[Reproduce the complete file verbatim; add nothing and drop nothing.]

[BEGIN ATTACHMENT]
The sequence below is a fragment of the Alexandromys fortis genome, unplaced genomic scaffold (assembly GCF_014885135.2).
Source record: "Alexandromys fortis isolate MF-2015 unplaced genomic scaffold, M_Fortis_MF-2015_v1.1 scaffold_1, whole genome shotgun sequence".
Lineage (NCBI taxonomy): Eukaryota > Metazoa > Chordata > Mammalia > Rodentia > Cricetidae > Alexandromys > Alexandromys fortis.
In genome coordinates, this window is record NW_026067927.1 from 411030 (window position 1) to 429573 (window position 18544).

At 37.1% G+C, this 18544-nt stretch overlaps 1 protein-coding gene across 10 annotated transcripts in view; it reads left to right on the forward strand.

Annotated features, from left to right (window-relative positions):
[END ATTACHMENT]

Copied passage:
The sequence below is a fragment of the Alexandromys fortis genome, unplaced genomic scaffold (assembly GCF_014885135.2).
Source record: "Alexandromys fortis isolate MF-2015 unplaced genomic scaffold, M_Fortis_MF-2015_v1.1 scaffold_1, whole genome shotgun sequence".
Lineage (NCBI taxonomy): Eukaryota > Metazoa > Chordata > Mammalia > Rodentia > Cricetidae > Alexandromys > Alexandromys fortis.
In genome coordinates, this window is record NW_026067927.1 from 411030 (window position 1) to 429573 (window position 18544).

At 37.1% G+C, this 18544-nt stretch overlaps 1 protein-coding gene across 10 annotated transcripts in view; it reads left to right on the forward strand.

Annotated features, from left to right (window-relative positions):